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Hairy foamwort: The discovery

The hairy foamwort (Cardamine hirsuta) belongs to the cruciferous family and is widespread in many parts of the world. Originally native to Europe, Asia and North Africa, it has spread to other regions through human activity. The plant was discovered and valued early on by healers and botanists. The first written records of its healing properties date back to the Middle Ages, when monks and herbalists researched the healing powers of nature. At that time, the herb was mainly used to relieve pain and inflammation.

Forms of application and dosage

Hairy foamwort can be taken in various ways. The most common forms are

  • Tea: The leaves and flowers of the plant are dried and brewed as tea.
  • Tincture: Extracts of the plant are dissolved in alcohol and used as a tincture.
  • Capsules: The dried and powdered plant is taken as a capsule.
  • Ointments: The herb is made into ointments for external use.

Hairy foamwort: Dosage

The recommended dosage varies depending on the form of administration:

  • Tea: two to three cups daily with about one teaspoon of dried herb per cup.
  • Tincture: 10 to 20 drops three times a day.
  • Capsules: 500 mg to 1000 mg once or twice a day.
  • Ointment: For external use, apply to the affected area twice a day.

Hairy foamwort: Curing diseases

Hairy foamwort is known for its many healing effects. The following diseases can be treated with it:

Inflammation and pain

The herb contains anti-inflammatory and pain-relieving substances that are helpful in the treatment of arthritis, joint and muscle pain. It works by inhibiting the production of pro-inflammatory cytokines and improving blood circulation.

Digestive problems

The plant is known for its digestive properties. It can be used for flatulence, stomach cramps and indigestion. By stimulating gastric juice production and intestinal movement, the herb helps to calm and regulate the digestive system.

Skin diseases

Used externally, hairy foamwort helps with skin problems such as eczema, psoriasis and minor burns. Its anti-inflammatory and antimicrobial properties help to soothe the skin and promote healing.

Effect on the body

Hairy foamwort acts on the body through a combination of bioactive substances, including glucosinolates, flavonoids and phenolic acids. These compounds have antioxidant properties that help to neutralize free radicals and prevent cell damage. They also promote detoxification and strengthen the immune system.

Hairy foamwort: When to take it

The herb should primarily be taken when the aforementioned complaints occur acutely or as a preventative measure if there is an increased susceptibility to these illnesses. Regular intake can be particularly useful during the cold season when the immune system is weakened.


Certain people are advised not to take hairy foamwort. These include:

  • Pregnant and breastfeeding women: Due to insufficient data on safety, the herb should be avoided during pregnancy and breastfeeding.
  • Children under 12 years of age: Use in young children is not recommended.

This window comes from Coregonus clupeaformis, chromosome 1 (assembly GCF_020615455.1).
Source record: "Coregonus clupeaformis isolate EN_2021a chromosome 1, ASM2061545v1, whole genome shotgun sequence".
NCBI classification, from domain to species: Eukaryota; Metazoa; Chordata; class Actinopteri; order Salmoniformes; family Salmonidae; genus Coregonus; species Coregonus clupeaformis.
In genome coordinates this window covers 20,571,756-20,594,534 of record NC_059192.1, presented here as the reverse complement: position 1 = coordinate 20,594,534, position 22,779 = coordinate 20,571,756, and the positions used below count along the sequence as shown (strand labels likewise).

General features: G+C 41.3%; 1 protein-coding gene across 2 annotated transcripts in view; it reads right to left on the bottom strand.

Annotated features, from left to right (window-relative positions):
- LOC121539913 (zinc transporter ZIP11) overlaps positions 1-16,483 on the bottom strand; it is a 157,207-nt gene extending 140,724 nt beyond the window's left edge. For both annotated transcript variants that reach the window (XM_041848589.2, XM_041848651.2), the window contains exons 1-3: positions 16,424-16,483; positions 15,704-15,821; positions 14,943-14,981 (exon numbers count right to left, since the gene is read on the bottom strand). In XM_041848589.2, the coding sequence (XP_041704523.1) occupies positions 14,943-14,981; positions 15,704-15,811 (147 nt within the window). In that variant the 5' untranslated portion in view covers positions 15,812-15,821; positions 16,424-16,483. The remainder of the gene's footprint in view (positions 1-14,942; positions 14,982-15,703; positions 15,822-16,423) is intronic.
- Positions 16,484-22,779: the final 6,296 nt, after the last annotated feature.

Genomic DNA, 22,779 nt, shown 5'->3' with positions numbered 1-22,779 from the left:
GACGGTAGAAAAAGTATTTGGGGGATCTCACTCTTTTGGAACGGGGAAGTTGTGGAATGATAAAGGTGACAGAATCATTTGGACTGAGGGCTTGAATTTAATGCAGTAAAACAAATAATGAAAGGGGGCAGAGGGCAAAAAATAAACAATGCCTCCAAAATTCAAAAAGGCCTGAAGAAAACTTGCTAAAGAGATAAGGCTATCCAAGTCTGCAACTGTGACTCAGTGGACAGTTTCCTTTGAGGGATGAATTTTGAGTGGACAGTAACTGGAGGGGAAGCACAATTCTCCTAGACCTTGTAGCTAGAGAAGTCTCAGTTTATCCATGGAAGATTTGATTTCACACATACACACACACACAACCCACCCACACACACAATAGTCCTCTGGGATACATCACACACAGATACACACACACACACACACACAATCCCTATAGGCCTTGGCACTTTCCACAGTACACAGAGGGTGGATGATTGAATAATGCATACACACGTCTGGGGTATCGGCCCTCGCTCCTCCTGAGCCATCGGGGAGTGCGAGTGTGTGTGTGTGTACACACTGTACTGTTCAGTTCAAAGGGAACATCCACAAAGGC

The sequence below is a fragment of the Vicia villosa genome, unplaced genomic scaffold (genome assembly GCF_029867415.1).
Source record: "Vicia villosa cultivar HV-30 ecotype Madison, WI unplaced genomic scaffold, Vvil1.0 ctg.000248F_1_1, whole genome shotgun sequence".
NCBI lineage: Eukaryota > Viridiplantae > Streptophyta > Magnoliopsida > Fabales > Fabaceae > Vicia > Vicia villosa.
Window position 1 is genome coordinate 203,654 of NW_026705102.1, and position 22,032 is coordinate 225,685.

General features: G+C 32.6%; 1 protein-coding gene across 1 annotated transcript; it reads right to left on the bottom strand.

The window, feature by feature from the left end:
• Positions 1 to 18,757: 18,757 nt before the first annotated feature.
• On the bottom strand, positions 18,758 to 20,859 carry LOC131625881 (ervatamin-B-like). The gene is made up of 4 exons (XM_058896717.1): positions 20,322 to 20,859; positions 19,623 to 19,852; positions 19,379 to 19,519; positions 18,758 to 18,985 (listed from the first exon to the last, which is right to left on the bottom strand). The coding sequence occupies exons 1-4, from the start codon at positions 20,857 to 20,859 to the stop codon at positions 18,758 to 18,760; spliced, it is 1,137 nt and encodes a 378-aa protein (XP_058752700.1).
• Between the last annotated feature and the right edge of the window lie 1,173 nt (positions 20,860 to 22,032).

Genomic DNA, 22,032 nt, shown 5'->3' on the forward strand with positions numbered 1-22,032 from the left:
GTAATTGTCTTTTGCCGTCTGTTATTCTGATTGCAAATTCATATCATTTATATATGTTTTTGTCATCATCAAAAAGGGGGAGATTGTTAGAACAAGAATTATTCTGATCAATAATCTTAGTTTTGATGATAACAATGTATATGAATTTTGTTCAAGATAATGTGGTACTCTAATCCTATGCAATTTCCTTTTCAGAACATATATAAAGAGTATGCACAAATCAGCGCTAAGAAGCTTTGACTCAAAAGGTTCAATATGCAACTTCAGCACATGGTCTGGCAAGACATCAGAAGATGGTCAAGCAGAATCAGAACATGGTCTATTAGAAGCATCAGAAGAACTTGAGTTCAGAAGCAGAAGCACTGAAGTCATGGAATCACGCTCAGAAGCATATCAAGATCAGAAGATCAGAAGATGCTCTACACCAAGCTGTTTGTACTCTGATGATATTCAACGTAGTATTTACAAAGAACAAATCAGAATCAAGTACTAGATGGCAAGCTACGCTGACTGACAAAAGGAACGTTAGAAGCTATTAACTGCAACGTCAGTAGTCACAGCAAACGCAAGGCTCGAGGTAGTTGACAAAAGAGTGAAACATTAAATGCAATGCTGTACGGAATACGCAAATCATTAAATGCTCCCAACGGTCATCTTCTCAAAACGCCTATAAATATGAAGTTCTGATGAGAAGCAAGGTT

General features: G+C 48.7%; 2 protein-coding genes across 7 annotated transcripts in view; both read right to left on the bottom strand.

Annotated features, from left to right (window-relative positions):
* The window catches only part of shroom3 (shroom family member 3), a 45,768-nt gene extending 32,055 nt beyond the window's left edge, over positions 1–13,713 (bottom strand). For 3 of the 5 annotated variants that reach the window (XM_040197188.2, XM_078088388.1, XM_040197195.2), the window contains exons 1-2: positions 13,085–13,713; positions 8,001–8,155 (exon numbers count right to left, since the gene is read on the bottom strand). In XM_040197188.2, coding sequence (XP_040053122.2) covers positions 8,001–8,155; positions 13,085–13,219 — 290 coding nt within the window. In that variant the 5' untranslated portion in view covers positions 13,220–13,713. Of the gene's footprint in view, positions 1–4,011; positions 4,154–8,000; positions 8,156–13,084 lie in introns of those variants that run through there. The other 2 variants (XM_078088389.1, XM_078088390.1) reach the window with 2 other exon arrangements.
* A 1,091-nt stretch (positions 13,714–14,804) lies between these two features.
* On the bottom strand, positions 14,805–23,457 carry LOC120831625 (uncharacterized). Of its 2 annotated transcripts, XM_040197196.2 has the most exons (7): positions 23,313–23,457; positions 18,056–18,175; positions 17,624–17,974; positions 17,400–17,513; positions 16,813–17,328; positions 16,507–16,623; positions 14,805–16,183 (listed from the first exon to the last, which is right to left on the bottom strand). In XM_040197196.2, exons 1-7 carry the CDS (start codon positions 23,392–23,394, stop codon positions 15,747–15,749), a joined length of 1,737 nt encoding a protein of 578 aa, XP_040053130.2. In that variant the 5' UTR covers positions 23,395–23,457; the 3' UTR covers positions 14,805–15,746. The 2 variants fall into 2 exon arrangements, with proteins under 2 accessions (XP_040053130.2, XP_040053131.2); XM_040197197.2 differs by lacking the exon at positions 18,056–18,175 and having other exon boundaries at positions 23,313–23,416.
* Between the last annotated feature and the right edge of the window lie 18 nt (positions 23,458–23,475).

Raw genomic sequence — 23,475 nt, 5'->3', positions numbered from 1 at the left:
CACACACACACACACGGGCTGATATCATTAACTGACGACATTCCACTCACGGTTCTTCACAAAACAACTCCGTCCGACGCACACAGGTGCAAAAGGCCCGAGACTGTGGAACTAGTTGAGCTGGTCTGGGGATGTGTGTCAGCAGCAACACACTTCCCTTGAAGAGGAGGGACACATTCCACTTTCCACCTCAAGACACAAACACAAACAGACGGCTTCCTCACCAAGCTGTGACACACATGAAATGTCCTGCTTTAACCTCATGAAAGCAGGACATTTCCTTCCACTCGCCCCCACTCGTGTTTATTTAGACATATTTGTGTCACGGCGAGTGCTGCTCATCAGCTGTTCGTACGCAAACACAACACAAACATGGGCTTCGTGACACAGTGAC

• Allergy sufferers: People who are allergic to cruciferous plants should avoid the herb.

Food supplements and medicinal plants

The following dietary supplements and medicinal plants can be taken to support the effects of hairy foamwort:

  • Vitamin C: strengthens the immune system and supports wound healing.
  • Omega-3 fatty acids: have an anti-inflammatory effect and support joint health.
  • Turmeric: has strong anti-inflammatory properties.
  • Ginger: aids digestion and relieves inflammation.

Foods with a high active ingredient content

A number of foods contain similar bioactive ingredients to hairy foamwort, e.g:

  • Broccoli
  • Brussels sprouts
  • cabbage
  • Radishes

These vegetables also belong to the cruciferous family and are rich in health-promoting glucosinolates.

Hairy foamwort: Possible side effects

Some side effects may occur, especially with higher doses or prolonged use. These include:

  • Gastrointestinal complaints: Nausea, diarrhea and flatulence may occur.
  • Skin irritation: Skin rashes or itching may occur with external use.


An overdose can lead to serious side effects. These include:

  • Severe gastrointestinal complaints: Severe nausea and vomiting.
  • Kidney damage: Long-term overdose can damage the kidneys.

It is therefore important not to exceed the recommended dosage and to stop taking it immediately and consult a doctor if side effects occur.

Use in naturopathy

In naturopathy, hairy foamwort is valued as a versatile remedy. It is traditionally used in phytotherapy , a form of herbal medicine that makes use of the healing properties of plants. As well as being used to treat inflammation and digestive problems, it is also used to strengthen the immune system and promote general health.


Hairy foamwort is a remarkable natural remedy with a wide range of applications. Its anti-inflammatory, digestive and antimicrobial properties make it a valuable component of herbal remedies. When used and dosed correctly, it can support health and well-being in a natural way. However, as with all medicinal plants, caution is required, especially when dosing and observing contraindications.

Published on: 26. June 2024


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